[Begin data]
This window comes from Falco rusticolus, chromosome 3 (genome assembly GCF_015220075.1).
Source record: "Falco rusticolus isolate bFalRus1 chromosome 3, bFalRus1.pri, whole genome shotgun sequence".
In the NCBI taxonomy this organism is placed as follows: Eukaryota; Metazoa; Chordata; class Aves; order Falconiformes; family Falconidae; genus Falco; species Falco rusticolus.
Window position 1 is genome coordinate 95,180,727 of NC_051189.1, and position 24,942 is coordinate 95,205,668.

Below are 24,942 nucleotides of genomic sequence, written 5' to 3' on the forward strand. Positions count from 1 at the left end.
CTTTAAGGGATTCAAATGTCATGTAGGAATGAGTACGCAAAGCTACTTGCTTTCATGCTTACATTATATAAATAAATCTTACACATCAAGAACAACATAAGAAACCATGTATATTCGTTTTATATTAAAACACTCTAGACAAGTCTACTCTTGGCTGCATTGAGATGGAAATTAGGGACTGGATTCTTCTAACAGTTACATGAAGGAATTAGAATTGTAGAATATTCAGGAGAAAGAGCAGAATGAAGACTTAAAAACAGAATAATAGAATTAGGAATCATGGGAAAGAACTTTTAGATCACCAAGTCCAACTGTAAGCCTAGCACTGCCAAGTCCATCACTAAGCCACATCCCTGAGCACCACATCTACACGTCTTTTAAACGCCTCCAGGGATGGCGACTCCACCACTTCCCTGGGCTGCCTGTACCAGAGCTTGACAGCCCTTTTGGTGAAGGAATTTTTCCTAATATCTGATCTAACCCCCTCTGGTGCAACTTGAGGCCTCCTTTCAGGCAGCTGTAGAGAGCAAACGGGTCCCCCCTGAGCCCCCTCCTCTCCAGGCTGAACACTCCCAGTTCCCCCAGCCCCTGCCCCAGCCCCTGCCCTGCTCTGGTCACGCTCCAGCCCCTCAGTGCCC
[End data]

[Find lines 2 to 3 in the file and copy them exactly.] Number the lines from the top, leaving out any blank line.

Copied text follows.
Source record: "Falco rusticolus isolate bFalRus1 chromosome 3, bFalRus1.pri, whole genome shotgun sequence".
In the NCBI taxonomy this organism is placed as follows: Eukaryota; Metazoa; Chordata; class Aves; order Falconiformes; family Falconidae; genus Falco; species Falco rusticolus.